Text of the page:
Across the grade, lessons and units consistently incorporate tasks for the purpose of supporting the instructional process. Lessons and units have assessment tasks that are designed to reveal student knowledge and use of some of the dimensions within the targeted objectives. These opportunities are provided through the use of two assessment types used throughout each unit: On-the-Fly Assessment and Critical Juncture. A Pre-Unit Assessment can also be used for formative purposes, as it is identical to the End-of-Unit Assessment. While the assessments do not consistently reveal student knowledge and use of the three dimensions for all objectives, the materials indicate specific concepts and practices to observe for student progress, followed by suggestions based on what is observed.

Examples where the materials do not elicit direct, observable evidence of elements of all three dimensions in the learning objectives:

  • In Kindergarten, Unit: Needs of Plants and Animals, Chapter 1, Lesson 1.3: Observing a Place, the lesson contains one 3-D Statement as the objective, “Students go on a science walk to make multisensory observations of their surroundings as scientists. The class then works together to record and analyze data collected on their walk as they consider the differences between living and nonliving things (systems and system models).” Students make progress towards the completion of this objective by recording observations on a local science walk (SEP-INV-P4). Students then collaboratively analyze data, comparing differences between living and nonliving things. The On-the-Fly Assessment checks student understanding by asking students to justify whether a living thing is a plant or animal. While the On-the-Fly Assessment and classroom discussions measure part of the lesson objective, they do not assess the disciplinary core idea (DCI) or CCC elements.
  • In Kindergarten, Unit: Needs of Plants and Animals, Chapter 1, Lesson 1.5: Investigating Animal Habitats, the lesson contains one 3-D Statement as the objective, “Students analyze and interpret data from photographs and obtain information about the kinds of plants that are available as food for different animals in different habitats (patterns). They use that as evidence to explain in which habitat an animal could survive (systems and system models).” Students examine photographs and identify animals that eat the plants in the habitat that has pine trees and water lilies. During the class discussion, the teacher guides students to recognize that all of the pictures show animals eating something (SEP-DATA-P3). Students then receive a card showing an animal and the food it eats. The On-the-Fly Assessment checks students' understanding of which habitat best provides the needed food resources for their assigned animal (DCI-ESS.A-P1). While the On-the-Fly Assessment and classroom discussions measure part of the lesson objective, they do not assess any CCC elements.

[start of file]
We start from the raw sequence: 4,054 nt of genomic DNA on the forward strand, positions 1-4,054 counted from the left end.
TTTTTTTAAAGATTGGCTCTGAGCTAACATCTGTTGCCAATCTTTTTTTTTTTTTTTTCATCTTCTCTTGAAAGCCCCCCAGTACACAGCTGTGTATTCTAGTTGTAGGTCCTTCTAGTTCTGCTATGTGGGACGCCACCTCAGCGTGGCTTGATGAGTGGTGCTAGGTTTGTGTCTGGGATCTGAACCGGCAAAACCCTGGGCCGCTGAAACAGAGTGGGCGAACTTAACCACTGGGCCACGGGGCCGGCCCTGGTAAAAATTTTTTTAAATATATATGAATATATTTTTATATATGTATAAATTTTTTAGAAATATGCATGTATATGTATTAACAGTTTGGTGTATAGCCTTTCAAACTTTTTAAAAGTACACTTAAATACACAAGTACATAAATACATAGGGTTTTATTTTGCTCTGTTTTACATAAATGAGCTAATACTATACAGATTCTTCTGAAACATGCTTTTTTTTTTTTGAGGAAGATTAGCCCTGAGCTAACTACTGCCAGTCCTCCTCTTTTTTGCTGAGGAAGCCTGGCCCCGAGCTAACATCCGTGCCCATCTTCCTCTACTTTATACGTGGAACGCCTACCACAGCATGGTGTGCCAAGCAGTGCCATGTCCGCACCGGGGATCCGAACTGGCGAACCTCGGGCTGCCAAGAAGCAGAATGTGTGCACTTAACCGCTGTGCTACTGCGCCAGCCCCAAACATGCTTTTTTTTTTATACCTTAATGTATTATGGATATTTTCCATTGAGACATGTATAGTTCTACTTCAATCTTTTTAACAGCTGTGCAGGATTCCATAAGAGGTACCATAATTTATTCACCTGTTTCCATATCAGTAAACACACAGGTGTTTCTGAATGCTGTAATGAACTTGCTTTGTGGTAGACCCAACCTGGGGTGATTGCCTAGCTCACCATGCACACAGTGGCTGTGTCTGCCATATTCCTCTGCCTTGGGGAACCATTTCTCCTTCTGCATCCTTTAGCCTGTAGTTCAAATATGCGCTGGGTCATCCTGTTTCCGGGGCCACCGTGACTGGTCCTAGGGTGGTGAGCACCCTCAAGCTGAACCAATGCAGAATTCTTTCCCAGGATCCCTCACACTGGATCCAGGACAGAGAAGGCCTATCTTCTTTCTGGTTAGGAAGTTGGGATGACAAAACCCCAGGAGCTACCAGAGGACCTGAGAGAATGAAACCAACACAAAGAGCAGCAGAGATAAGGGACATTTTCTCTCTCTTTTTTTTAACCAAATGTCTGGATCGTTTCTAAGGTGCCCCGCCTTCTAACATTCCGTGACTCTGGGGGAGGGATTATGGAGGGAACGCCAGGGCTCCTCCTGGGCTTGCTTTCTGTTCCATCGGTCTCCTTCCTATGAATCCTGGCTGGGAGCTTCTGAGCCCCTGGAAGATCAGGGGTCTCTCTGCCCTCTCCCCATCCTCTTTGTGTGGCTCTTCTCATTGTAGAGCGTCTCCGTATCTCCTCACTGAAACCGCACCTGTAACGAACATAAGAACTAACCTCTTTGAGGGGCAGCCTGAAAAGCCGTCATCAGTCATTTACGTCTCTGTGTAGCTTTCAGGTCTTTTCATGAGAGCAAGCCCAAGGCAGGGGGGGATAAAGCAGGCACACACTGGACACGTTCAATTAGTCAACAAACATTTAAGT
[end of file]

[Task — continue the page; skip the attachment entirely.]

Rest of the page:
• In Kindergarten, Unit: Needs of Plants and Animals, Chapter 2, Lesson 2.1: Growing Seeds, the lesson contains one 3-D Statement as the objective, “Students set up an investigation to observe the process of plant growth (systems and system models) by planting radish seeds. They obtain information by analyzing data from a time-lapse video and from Handbook of Plants to figure out that radish seedlings grow into plants with different parts (structure and function).” Students make progress towards the objective by planting radish seeds and observing the process of plant growth (SEP-INV-P4) and by watching a time-lapse video of radish seeds growing. They obtain information by analyzing data from a time-lapse video and from Handbook of Plants to figure out that radish seedlings grow into plants with different parts (DCI-LS1.A-P1). In the On-the-Fly Assessment, students watch the video a second time while the teacher pauses it so students can describe the changes they observe as the plant grows and develops new parts. While students learn the names of the different plant parts, students do not yet make the connection to the function of each part. Additionally, the lesson ends with the teacher pointing out that scientists think about how things have different parts and how those parts work together, but students are not assessed on their understanding of systems or how the plant parts work together as a system. While the On-the-Fly Assessment and classroom discussions measure part of the lesson objective, they do not assess the CCC elements.